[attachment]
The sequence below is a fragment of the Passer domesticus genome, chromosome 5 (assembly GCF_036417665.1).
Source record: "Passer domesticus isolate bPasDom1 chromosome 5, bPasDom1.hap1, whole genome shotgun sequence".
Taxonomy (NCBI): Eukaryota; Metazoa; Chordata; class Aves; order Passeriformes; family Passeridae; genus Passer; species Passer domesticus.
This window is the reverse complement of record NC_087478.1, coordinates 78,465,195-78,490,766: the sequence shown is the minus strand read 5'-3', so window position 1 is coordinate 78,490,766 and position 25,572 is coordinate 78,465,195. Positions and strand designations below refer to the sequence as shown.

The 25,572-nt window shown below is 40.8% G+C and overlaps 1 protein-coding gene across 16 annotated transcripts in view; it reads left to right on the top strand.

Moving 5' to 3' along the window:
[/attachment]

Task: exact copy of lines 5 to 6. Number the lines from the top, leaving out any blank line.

The 25,572-nt window shown below is 40.8% G+C and overlaps 1 protein-coding gene across 16 annotated transcripts in view; it reads left to right on the top strand.

Moving 5' to 3' along the window: